Splits and drama are back at the Bank

David Hellier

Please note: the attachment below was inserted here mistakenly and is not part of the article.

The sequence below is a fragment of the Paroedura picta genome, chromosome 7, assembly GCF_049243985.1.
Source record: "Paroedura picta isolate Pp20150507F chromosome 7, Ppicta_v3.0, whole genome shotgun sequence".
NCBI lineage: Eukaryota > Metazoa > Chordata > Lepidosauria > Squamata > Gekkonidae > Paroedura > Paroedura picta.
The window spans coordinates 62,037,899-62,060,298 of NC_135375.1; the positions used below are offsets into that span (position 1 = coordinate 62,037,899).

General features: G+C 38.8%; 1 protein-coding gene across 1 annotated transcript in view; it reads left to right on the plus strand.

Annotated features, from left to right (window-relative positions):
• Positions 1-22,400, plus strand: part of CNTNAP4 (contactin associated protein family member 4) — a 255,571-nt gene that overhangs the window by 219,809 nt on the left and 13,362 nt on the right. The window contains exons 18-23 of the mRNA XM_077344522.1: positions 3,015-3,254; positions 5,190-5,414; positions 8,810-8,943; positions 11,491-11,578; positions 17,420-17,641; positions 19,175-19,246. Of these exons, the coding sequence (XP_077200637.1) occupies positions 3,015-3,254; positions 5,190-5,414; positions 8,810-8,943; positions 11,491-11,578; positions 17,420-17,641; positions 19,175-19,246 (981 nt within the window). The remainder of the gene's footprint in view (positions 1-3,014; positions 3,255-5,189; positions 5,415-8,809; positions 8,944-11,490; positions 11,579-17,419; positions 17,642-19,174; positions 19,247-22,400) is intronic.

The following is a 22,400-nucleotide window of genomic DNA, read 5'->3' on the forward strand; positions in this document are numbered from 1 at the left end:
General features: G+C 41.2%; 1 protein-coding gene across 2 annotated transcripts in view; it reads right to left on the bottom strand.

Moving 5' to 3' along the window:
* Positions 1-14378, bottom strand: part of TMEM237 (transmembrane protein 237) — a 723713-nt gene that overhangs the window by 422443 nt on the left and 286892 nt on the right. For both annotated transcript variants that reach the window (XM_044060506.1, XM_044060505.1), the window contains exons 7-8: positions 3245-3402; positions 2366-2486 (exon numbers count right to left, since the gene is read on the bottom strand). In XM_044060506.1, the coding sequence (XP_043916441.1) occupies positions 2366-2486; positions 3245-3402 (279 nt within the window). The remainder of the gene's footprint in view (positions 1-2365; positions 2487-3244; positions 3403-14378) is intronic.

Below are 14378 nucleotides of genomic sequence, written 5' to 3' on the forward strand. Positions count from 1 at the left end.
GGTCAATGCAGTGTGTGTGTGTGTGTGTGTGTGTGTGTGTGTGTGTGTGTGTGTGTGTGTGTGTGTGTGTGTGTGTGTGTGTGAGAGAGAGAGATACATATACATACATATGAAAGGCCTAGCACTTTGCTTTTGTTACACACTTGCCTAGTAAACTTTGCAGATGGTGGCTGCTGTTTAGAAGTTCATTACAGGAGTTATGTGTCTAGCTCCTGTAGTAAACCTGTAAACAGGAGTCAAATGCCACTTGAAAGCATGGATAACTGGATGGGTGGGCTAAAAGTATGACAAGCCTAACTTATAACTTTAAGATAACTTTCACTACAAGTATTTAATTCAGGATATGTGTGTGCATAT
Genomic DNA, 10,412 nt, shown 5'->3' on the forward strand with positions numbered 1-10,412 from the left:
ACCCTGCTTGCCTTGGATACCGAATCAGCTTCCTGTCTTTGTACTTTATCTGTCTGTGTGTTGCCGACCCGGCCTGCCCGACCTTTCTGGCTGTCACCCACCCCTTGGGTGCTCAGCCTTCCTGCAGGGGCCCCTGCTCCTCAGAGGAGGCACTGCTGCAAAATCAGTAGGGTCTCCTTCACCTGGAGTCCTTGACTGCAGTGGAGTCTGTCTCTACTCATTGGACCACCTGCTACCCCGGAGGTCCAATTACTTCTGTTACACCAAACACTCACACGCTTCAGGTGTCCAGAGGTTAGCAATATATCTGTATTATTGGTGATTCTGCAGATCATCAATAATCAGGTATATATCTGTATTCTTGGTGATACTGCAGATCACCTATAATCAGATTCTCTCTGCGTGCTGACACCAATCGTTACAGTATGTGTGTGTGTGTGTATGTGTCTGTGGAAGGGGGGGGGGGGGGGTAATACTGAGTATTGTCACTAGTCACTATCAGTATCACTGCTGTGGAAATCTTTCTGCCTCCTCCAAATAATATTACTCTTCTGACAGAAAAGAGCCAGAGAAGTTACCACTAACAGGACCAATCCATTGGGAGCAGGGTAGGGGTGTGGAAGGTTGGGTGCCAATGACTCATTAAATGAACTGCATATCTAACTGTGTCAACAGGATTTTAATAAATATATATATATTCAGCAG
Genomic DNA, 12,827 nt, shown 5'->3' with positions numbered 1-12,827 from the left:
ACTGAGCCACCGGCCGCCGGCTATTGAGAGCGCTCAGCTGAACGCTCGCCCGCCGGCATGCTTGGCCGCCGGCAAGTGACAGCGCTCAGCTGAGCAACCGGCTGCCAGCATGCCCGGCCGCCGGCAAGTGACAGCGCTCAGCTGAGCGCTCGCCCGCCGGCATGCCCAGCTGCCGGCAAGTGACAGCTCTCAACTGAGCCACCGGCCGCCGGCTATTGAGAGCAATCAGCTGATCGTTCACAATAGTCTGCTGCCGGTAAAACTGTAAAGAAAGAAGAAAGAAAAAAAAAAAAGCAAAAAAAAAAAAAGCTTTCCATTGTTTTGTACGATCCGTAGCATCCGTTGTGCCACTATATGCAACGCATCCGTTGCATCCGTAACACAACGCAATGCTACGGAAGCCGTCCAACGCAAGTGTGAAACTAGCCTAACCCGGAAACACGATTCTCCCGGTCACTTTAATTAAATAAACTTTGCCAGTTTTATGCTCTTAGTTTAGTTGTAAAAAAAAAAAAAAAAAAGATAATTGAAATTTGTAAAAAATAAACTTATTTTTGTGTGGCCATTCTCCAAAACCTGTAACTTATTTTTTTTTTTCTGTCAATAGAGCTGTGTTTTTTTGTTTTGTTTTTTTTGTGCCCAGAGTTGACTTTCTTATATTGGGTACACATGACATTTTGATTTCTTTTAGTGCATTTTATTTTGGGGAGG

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MEETINGS of the Bank of England&rsquo;s Monetary Policy Committee have become interesting again.<br /><br />After months of near perfect harmony on the committee &ndash; not even Danny Blanchflower could argue with holding interest rates at 0.5 per cent, for heaven&rsquo;s sake &ndash; at last there is tension.<br /><br />In the biggest split since April last year, three members of the committee, including governor Mervyn King, voted in favour of a &pound;75bn increase in the Bank&rsquo;s asset purchase facility, &pound;25bn more than the amount that was eventually nodded through.<br /><br />King, who has not been outvoted since 2007, sounded anxious about the prospects for recovery in the UK economy when he hosted the Bank&rsquo;s inflation report last week, and now we know he&rsquo;s ready to put the Bank&rsquo;s money where his mouth is.<br /><br />King&rsquo;s view, as summed up by the Bank minutes yesterday is as follows: &ldquo;The potential adverse consequences of adding another large monetary stimulus might be less severe than the possible costs of acting too cautiously.<br /><br />&ldquo;Insufficiently stimulatory monetary policy would cause inflation to remain below the target for a sustained period of time, depressing inflation expectations, and might harm public confidence in the recovery causing it to falter.<br /><br />&ldquo;Confidence in the efficacy of monetary policy might also be damaged, limiting policymakers&rsquo; ability to stimulate the economy in future.<br /><br />&ldquo; In addition, if it became apparent that monetary policy had been overly expansive, policy could be tightened by a combination of asset sales and increases in Bank Rate.&rdquo;<br /><br />That sounds a fairly convincing argument to me but these decisions are always a question of fine judgement.<br /><br />In the end the governor was outvoted on this, a rare occasion indeed.<br /><br />Few people know yet for sure whether the policy of Quantitative Easing will actually lead to banks lending more, although it seems to have helped Libor rates, the cost of funds for banks, to ease.<br /><br />But it is good to see that lively debate, splits and dissension are back on the agenda at the Bank of England.<br /><br /><strong>VOTING IRREGULARITIES</strong><br />Brokers at Charles Stanley were describing their surprise yesterday at their discovery of proxy cards being sent out by dissident shareholders in Sovereign Reversions, an Aim-listed company.<br /><br />The dissidents have sent pre-populated cards, which detail how investors should vote in a shareholders&rsquo; meeting due in a few days&rsquo; time.<br /><br />&ldquo;I&rsquo;ve never seen anything like it in my 20 years in the City,&rdquo; says Charles Stanley&rsquo;s Phillip Davies, who advises the company.<br /><br />Sovereign, whose board is offering to take pay cuts, has now sent a new set of plain proxy cards to shareholders, who must by now be getting pretty confused by the whole affair.<br /><br />It&rsquo;s too late, the board acknowledges, to postpone the meeting, at which the rebel shareholders want to oust certain board members.<br /><br />But the Aim team, or the Association of British Insurers, might want to ensure something like this does not happen again.<br /><br />david.hellier@cityam.com<br /><br /><strong>&bull; Allister Heath is away</strong>